GraPhage13 Aerogels: Insights into Self-Assembly Mechanism and Potential Applications


Graphene and its derivatives have taken the scientific community by storm due to their exceptional properties and vast potential for applications in various fields. These remarkable materials have spurred intensive research into manufacturing methods that are robust, scalable, and suitable for creating advanced nanodevices. Recent breakthroughs in the production of graphene-based hybrid composites have showcased their potential in developing switchable devices, sensors, and high-performance nanodevices. Among these composites, graphene oxide (GO) stands out as a promising candidate due to its ability to self-assemble with biomolecules, leading to complex structures with unique functionalities.

In a new study published in the Journal Nanoscale by Dr. Kate Stokes, Dr. Yiwei Sun, Dr. Paolo Passaretti, Dr. Henry White, and led by Professor Pola Goldberg Oppenheimer at the University of Birmingham explored GraPhage13 aerogels (GPAs), which are micro-porous structures formed through the self-assembly of graphene oxide (GO) and M13 bacteriophage.

GraPhage13 aerogels, also known as GPAs, are intriguing structures that have been engineered through a novel self-assembly process. These aerogels offer a unique combination of properties, including high strength, low density, and a three-dimensional interconnected structure with macroscale dimensions. This combination of characteristics makes GPAs highly appealing for a wide range of applications, from wearable sensors to electrodes and adsorbents. The fabrication of GPAs involves the integration of two key components: graphene oxide (GO) and M13 bacteriophage. M13 bacteriophage is a filamentous virus with unique properties, such as a diameter of 6.6 nm and a length of 880 nm. It replicates by infecting Escherichia coli (E. coli) without destroying the host cell and consists of circular-shaped single-stranded DNA encapsulated by coat proteins. GO, on the other hand, is an atomic layer of sp2-hybridized carbon atoms functionalized with oxygen-containing groups.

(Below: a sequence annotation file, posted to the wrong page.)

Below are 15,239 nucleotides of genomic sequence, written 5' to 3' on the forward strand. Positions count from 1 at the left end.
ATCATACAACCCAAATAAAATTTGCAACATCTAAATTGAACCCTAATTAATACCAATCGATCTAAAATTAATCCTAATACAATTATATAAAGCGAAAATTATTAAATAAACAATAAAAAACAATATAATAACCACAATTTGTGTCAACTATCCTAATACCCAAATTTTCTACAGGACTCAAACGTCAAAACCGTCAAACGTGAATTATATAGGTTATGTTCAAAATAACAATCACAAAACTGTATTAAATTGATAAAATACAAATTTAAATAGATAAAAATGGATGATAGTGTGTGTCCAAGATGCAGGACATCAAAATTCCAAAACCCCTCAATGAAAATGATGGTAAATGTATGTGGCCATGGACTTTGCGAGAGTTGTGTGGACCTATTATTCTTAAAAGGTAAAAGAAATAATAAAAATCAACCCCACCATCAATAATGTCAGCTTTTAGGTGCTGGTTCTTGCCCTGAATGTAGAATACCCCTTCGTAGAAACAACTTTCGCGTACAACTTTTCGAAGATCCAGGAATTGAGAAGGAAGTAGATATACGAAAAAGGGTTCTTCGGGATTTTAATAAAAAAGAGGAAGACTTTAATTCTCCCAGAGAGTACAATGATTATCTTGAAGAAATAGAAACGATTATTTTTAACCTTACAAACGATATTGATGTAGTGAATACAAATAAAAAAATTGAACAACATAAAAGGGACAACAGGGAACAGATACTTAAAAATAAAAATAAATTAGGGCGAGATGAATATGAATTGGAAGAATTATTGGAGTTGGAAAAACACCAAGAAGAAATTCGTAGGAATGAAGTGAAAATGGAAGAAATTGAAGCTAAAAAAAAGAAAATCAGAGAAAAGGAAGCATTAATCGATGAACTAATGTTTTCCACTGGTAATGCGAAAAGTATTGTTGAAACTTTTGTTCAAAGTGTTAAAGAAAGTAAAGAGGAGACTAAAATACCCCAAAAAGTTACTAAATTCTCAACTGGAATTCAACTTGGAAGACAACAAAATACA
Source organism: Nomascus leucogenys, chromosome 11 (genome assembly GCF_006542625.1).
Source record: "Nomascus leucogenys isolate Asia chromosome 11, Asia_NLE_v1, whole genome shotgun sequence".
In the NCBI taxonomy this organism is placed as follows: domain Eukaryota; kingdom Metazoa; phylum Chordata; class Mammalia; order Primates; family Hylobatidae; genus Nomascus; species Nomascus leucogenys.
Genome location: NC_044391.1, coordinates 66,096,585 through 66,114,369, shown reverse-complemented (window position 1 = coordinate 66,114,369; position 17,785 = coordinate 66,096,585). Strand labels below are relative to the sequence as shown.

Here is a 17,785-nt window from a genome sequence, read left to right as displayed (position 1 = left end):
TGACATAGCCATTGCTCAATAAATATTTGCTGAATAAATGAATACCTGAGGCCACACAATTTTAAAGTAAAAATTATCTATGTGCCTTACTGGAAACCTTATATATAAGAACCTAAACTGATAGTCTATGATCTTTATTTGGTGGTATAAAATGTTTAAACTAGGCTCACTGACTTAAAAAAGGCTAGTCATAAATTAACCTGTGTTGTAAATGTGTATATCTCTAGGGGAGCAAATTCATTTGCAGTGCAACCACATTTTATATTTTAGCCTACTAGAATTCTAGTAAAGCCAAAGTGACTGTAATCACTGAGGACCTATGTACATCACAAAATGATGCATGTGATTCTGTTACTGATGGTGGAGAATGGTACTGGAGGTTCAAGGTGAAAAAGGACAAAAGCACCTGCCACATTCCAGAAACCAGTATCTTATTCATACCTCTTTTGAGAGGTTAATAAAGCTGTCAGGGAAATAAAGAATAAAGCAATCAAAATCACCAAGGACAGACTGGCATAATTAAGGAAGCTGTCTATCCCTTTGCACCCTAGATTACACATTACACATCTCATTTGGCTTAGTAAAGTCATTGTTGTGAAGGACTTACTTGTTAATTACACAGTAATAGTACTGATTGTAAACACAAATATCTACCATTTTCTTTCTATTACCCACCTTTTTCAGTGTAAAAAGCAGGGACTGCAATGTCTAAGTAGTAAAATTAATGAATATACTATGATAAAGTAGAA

The self-assembly of GPAs begins with the integration of GO and M13 at a specific pH, resulting in an aggregate where M13 viral strands act as cross-linkers between the GO sheets. This forms a GraPhage13 hydrogel (GPH), which, when deposited on a supporting substrate in a vacuum, transforms into a stable GraPhage13 aerogel (GPA). The resulting GPA possesses impressive properties, including an ultra-high surface area and low density, making it an excellent candidate for incorporating various nanomaterials like nanoparticles, fluorophores, and polymers.

The authors tried to understand the pH range in which GO and M13 can form a dispersion that facilitates their aggregation for GPA self-assembly. This investigation is essential as it provides insights into the processability of GPAs and their potential applications in environments with varying pH levels. They  employed a systematic approach to examine the concentration of ionized groups, the pKa distribution of acid groups, and the zeta potential of GO, M13, GPH, and the combination of GO and M13. The innovative data analysis technique used allowed for a comparison between different experiments, shedding light on the relationship between the ionization of functional groups, surface charge, and pH levels.

The researchers found that GO exhibited a significant variation in the concentration of ionized groups across different pH levels. This variation ranged from 0.75 mmol L−1 mg−1 at pH 2 to 2.15 mmol L−1 mg−1 at pH 11, with a notable increase between pH 5.5 and 7.5. This variation can be attributed to the deprotonation of carboxylic, enolic, and phenolic groups on GO as the pH increased. As the pH increased, the equilibrium shifted, resulting in a higher concentration of negatively charged functional groups.

In contrast, M13 showed a relatively constant concentration of ionized groups (1.89 ± 0.03 mmol L−1 mg−1) across the entire pH range. This stability in ionization is significant as it suggests that M13 maintains its charge in various pH environments. Consequently, the variation in ionized groups observed in GPH and the combination of GO and M13 can be primarily attributed to GO, given M13’s consistent ionization.